From the mountains of Nepal

Back me up, fellow vegans. All five of you out there know the vegan dining options in Sacramento are slim. I can count on one hand the local eateries that use the V-word on their menus, and still have two fingers left to flash a peace sign to the flustered wait staff at most restaurants who can’t tell me if there’s chicken stock in the soup du jour.

When I heard Kathmandu Kitchen—downtown Davis’ excellent (and vegan-friendly) Nepalese restaurant—had opened a second venue in Sacramento, my stomach rejoiced! Many are the nights I have traveled across the causeway especially to consume Kathmandu Kitchen’s vegan thali dinner—a delightful assortment of vegetable-filled dumplings, chana masala, rice, naan, chutneys and pickles on a shiny steel platter. The thought that this same meal would now be available mere blocks from my house was heavenly.

I eagerly dragged a friend to the restaurant’s new digs on Broadway, in the former location of Maharani Restaurant, salivating like Pavlov’s dog at the thought of the savory thali that would soon be mine. Once inside, we were momentarily stunned, both by the intoxicating smell of cumin and by the equally overpowering color scheme. The top half of the restaurant is painted a shocking melon orange, while the bottom half is a deep teal. This unorthodox combination has the effect of a bizarre tribute to the orange-and-aqua days of Howard Johnson. Wall treatments aside, the establishment offered a functional décor similar to many of Broadway’s Asian eateries—rows of white tables adorned with plastic flowers and white paper placemats.

A waiter in a crisp white shirt immediately seated us and proffered menus. The menu displayed a selection of tandoori, vindaloo, naan and other staples of Indian and Nepalese cuisine nearly identical to those at the Davis location. Chicken, seafood, lamb and vegetable dishes were represented in abundance. However, the vegan thali dinner was conspicuously absent.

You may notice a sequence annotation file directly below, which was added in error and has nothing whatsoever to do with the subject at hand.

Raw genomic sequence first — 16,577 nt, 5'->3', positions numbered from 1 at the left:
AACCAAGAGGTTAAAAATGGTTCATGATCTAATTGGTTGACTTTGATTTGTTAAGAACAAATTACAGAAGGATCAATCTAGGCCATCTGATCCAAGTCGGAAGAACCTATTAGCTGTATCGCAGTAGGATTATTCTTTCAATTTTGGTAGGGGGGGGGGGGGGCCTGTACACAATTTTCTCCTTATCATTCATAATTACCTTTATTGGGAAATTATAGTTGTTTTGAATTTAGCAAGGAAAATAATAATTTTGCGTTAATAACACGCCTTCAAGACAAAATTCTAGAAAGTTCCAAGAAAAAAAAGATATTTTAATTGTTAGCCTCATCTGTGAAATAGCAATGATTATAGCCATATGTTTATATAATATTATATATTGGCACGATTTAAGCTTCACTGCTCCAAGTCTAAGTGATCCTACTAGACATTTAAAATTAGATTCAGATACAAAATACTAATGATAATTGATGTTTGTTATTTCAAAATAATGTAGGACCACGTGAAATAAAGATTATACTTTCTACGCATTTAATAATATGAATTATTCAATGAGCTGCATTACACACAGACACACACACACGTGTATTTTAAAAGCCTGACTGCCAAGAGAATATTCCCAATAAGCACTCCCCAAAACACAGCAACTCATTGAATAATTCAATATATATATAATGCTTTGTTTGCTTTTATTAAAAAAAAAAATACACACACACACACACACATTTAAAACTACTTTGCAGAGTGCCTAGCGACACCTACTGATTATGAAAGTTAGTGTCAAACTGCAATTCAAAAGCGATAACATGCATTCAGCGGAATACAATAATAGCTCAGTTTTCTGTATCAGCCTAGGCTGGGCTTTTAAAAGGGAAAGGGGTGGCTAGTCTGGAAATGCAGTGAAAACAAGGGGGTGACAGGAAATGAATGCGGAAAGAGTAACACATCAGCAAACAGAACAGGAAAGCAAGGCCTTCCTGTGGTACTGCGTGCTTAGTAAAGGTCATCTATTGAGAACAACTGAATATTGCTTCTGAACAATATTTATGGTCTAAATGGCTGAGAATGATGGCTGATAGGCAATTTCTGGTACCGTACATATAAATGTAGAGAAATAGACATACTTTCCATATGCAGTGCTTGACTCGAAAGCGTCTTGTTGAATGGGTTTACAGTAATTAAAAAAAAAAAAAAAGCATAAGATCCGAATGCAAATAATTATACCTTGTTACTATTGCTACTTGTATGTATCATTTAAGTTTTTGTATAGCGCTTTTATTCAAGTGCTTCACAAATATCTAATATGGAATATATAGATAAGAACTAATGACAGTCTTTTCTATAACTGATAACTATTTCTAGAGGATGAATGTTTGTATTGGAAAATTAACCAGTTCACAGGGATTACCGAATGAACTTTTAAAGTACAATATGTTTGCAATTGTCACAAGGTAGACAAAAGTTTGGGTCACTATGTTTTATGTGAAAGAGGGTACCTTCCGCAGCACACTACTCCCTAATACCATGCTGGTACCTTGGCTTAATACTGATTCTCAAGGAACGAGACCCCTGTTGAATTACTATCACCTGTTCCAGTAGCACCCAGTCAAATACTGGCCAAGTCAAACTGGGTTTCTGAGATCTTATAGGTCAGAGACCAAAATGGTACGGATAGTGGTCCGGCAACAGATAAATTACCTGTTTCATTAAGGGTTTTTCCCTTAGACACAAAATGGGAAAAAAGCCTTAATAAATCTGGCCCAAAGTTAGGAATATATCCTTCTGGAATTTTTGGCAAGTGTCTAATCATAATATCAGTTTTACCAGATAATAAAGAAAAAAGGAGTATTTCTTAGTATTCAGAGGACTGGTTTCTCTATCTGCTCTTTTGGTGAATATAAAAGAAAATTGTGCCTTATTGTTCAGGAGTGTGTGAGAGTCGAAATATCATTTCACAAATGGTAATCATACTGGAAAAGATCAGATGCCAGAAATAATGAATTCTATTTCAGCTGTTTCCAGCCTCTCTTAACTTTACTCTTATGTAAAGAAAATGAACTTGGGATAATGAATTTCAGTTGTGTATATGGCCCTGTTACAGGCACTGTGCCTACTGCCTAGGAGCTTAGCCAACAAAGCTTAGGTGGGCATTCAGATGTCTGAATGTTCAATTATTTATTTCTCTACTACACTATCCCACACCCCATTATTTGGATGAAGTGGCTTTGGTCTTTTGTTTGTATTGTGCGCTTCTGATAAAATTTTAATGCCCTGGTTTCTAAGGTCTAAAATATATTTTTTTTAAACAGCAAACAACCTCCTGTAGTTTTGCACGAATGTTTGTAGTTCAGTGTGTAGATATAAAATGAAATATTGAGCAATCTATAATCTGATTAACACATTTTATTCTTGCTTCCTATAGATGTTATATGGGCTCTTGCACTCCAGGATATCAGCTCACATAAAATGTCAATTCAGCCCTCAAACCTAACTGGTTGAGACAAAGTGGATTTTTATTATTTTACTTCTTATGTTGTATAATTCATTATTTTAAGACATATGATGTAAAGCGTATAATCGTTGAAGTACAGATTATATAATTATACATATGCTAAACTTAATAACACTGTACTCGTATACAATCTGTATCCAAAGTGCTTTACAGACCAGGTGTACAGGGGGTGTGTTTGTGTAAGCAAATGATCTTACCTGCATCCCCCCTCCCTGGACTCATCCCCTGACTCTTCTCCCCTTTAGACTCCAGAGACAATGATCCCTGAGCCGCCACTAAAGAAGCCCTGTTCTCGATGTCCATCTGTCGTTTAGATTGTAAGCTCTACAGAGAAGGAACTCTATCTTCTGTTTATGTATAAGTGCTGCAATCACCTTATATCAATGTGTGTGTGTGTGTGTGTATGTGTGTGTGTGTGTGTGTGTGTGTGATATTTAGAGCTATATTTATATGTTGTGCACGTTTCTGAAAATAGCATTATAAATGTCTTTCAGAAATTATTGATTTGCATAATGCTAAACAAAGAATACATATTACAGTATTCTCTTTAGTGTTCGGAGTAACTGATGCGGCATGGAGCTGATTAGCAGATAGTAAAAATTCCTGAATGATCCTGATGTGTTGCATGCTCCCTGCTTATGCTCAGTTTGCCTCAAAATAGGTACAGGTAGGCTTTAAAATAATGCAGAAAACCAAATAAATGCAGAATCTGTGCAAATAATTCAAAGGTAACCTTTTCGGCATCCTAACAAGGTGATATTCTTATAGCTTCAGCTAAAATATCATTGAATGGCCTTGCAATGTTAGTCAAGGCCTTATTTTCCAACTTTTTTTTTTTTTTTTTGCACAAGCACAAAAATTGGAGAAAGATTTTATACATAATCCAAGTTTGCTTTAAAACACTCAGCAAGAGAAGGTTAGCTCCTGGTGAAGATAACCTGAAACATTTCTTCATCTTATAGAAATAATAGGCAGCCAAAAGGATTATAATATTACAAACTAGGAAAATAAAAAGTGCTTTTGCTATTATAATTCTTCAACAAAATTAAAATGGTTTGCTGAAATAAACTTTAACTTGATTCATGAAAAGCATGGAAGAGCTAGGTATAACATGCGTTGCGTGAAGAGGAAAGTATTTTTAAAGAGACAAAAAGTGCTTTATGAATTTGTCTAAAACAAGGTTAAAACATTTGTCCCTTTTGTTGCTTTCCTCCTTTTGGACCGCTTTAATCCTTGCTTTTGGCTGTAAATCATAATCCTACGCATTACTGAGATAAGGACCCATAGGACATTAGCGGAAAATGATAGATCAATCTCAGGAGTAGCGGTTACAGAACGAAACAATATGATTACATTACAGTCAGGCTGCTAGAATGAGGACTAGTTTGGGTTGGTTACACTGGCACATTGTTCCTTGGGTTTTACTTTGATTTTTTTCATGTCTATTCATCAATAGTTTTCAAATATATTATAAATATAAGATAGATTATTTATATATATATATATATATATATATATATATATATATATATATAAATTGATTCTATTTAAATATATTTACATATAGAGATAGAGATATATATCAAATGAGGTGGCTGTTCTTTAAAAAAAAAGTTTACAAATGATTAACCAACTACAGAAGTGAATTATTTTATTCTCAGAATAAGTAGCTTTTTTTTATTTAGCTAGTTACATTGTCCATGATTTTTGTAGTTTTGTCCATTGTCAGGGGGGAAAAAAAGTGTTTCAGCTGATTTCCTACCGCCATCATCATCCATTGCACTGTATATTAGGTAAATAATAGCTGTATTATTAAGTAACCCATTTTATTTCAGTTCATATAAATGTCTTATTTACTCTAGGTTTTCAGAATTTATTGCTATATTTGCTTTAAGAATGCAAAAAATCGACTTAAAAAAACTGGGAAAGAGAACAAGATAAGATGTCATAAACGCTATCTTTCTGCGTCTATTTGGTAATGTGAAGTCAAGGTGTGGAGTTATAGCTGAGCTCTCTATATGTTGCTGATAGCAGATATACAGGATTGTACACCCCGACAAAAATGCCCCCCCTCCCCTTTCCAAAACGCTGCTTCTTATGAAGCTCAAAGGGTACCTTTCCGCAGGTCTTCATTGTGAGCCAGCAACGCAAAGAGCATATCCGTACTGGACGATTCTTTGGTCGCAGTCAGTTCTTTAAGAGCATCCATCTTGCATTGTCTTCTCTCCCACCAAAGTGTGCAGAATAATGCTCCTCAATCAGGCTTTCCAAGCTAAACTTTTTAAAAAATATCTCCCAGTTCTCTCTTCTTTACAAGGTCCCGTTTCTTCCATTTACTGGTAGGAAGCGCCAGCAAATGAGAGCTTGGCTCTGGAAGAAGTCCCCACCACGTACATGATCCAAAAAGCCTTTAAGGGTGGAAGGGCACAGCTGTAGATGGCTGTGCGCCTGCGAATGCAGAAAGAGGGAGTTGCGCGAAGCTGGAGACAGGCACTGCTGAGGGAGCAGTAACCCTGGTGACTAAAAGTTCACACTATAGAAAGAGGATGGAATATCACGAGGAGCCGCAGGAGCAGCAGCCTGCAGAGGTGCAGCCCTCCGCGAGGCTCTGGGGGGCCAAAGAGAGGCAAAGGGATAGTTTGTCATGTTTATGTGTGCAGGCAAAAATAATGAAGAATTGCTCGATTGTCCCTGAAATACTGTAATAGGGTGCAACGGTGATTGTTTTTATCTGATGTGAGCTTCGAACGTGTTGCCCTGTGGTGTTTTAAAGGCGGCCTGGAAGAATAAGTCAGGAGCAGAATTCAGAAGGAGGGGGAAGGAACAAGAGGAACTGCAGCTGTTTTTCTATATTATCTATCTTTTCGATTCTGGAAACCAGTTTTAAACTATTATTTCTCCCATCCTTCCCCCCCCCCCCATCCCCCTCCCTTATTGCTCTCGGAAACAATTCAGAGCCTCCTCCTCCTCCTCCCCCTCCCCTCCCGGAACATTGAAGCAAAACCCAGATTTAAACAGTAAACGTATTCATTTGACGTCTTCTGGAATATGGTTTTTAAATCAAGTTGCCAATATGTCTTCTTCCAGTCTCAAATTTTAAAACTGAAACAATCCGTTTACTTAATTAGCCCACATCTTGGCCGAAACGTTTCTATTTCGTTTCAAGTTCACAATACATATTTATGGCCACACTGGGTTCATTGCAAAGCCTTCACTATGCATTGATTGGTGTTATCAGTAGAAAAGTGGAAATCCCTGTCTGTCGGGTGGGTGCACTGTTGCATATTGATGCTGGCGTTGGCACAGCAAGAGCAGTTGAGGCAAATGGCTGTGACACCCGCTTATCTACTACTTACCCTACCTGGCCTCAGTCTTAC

My dreams of vegan dumplings were dashed, but I was soon cheered by the arrival of a basket of pappadam served with a fresh tomato-and-cilantro puree the waiter smilingly identified as “Nepali salsa.”

The conciliatory pappadam was only the first of the waiter’s near-psychic ministrations. When my friend’s nose began to run from the spice of the salsa, the waiter appeared wordlessly with extra paper napkins. My water glass was quickly topped off every time it reached half-empty. Upon learning I was vegan, a term he obviously was comfortable with, the waiter was happy to point out all the vegan and vegetarian options on the menu.

After devouring the entire basket of pappadam and two servings of Nepali salsa, we tucked into a mixed appetizer plate. The plate held samosas bursting with peas and potatoes, vegetable pakora and alu tiki (a breaded mashed-potato patty spiced with curry and cumin) piled on a bed of shredded iceberg lettuce with the requisite tamarind and mint sauces. The appetizers—being warm, salty, potato-based and fried—delivered the satisfaction of the best American comfort food with enough spice and tang to please a more discriminating palate. If only Denny’s served samosas at 3 a.m.!

Our entrees arrived when we were halfway through our appetizers, causing an awkward shuffle to fit everything onto the table at once. The food was presented in the usual Indian-restaurant fashion, steaming helpings heaped into oval bowls with a minimum of garnish. The chana masala offered tender garbanzo beans and fresh tomatoes shimmering in a golden sauce. Discs of green onions punctuated the dish, adding the occasional pungent burst of flavor to the masala’s mild tang and creating a perfect harmony of tastes.

My friend’s prawn vindaloo was a sumptuous blend of potato chunks and plump prawns in a South Indian cherry sauce. The vindaloo had an appealing sweetness, which was prevented from being overbearing by the presence of a slight heat. Both dishes came with ample sauce and heaping bowls of white basmati rice to soak it up.

The sole disappointment in the otherwise delicious meal was the garlic basil naan. Though the portion was generous and vastly overflowed the bread basket, the naan was dry and bland in spite of its flavorful toppings. Though tasty when coated in the sauces from the entrees, it did not stand on its own.

We rounded off the evening with hot chai, which filled the atmosphere at our table with the heady smells of cardamom and cinnamon. Unfortunately, the taste proved to be a weaker version of the enticing smell. The chai was pleasing, but lacked the kick adventurous sippers would hope for.

With its no-frills ambience, prompt service and largely satisfying cuisine, Kathmandu Kitchen already seems like a fixture on Broadway’s restaurant row. Now if its owners would just bring the vegan thali dinner across the causeway!